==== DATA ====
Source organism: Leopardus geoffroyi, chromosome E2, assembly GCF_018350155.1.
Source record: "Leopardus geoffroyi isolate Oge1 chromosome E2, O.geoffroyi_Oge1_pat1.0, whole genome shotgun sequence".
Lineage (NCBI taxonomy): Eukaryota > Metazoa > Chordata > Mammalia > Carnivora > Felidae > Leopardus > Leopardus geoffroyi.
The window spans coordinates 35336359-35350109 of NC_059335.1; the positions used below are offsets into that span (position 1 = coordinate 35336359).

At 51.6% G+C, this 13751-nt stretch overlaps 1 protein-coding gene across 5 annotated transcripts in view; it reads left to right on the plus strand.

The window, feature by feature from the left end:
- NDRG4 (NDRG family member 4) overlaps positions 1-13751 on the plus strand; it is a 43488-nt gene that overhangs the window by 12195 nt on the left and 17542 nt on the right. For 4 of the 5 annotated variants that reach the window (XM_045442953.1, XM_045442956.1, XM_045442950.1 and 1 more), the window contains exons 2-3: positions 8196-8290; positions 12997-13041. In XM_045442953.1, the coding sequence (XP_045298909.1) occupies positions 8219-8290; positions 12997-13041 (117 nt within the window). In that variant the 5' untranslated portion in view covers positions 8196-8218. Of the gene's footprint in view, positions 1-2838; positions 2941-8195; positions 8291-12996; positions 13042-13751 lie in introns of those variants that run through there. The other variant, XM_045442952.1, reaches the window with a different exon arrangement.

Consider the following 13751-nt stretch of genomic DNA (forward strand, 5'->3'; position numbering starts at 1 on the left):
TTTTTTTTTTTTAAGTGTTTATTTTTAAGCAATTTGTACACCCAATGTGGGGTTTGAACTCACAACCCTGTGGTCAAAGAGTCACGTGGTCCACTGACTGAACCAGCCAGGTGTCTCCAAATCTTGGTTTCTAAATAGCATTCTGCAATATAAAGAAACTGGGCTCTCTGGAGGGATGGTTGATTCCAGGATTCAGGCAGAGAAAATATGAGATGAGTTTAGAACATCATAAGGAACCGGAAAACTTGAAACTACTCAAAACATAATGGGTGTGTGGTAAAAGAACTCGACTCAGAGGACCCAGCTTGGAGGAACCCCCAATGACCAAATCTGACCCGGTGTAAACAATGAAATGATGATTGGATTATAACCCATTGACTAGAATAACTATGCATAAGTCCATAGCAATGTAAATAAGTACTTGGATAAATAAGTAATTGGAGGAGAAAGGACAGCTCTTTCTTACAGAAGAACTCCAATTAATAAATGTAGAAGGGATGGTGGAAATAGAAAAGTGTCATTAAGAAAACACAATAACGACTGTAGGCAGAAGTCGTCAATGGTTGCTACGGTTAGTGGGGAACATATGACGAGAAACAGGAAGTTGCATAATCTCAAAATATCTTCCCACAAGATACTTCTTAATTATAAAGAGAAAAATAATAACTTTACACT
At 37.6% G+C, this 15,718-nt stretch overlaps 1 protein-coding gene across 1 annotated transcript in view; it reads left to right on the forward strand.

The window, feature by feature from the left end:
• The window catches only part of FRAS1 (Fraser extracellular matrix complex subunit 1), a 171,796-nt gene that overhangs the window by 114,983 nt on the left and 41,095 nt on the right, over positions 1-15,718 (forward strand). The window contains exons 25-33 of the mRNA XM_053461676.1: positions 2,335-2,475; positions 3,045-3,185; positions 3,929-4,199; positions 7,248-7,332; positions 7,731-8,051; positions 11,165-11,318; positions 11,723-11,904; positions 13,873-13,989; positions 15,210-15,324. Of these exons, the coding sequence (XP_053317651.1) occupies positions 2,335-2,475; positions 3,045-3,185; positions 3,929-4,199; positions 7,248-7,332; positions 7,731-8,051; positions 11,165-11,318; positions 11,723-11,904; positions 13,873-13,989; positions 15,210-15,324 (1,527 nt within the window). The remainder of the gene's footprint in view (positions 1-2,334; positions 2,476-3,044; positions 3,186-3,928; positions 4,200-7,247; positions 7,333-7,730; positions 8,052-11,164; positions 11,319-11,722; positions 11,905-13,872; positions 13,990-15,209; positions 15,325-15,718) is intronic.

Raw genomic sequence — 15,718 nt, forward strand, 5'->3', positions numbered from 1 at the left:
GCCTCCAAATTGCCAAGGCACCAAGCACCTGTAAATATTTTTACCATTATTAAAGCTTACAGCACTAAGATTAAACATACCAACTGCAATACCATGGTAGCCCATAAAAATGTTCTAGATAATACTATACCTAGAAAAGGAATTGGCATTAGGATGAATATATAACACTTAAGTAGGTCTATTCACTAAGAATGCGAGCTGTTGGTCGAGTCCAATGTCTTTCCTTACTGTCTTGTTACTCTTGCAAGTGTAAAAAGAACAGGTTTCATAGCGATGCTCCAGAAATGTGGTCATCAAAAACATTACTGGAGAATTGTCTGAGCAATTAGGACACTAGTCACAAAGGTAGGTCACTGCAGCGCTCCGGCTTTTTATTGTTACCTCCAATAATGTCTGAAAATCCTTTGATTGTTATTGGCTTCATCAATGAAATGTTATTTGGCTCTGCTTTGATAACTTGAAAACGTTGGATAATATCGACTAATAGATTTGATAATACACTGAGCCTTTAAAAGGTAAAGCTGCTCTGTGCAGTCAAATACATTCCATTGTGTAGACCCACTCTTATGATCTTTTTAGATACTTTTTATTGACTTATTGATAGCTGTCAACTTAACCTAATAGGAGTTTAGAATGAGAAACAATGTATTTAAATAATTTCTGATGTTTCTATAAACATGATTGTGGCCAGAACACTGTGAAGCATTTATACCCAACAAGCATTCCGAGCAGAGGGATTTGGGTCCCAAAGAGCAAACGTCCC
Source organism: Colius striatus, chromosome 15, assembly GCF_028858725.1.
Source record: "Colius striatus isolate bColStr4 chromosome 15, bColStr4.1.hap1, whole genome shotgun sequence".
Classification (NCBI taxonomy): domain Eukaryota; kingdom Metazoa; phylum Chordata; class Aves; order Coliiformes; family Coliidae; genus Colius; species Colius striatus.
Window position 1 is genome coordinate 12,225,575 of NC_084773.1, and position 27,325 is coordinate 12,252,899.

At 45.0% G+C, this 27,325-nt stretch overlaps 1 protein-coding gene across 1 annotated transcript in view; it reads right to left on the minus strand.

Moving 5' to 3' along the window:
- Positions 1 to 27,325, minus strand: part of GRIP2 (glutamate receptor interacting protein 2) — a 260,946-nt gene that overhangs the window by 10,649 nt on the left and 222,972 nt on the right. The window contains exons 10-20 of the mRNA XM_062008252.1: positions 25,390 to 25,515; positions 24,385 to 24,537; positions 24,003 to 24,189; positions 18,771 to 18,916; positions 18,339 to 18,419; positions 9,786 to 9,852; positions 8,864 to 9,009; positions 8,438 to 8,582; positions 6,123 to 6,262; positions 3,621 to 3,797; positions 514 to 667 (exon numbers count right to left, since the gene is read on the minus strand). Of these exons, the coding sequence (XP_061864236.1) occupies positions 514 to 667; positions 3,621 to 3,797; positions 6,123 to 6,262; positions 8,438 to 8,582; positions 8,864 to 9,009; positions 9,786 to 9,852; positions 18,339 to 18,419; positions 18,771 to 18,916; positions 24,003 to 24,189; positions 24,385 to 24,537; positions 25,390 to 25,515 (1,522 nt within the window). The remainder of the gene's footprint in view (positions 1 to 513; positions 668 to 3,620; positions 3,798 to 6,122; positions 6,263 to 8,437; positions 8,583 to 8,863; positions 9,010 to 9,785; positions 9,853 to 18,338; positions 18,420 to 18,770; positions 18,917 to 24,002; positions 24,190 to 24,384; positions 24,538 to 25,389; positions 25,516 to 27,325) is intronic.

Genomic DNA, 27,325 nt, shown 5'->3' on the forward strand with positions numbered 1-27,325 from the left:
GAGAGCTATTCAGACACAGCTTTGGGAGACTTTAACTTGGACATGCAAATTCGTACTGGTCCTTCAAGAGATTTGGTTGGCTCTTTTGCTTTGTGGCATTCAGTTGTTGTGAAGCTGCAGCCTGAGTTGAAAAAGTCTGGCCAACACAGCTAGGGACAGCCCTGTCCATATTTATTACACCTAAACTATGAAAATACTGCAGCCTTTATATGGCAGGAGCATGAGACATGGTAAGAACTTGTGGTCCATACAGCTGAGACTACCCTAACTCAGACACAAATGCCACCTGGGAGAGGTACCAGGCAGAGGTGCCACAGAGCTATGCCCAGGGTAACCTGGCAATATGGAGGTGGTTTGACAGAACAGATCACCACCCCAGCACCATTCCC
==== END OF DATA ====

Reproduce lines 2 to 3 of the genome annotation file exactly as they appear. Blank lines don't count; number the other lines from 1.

Source record: "Leopardus geoffroyi isolate Oge1 chromosome E2, O.geoffroyi_Oge1_pat1.0, whole genome shotgun sequence".
Lineage (NCBI taxonomy): Eukaryota > Metazoa > Chordata > Mammalia > Carnivora > Felidae > Leopardus > Leopardus geoffroyi.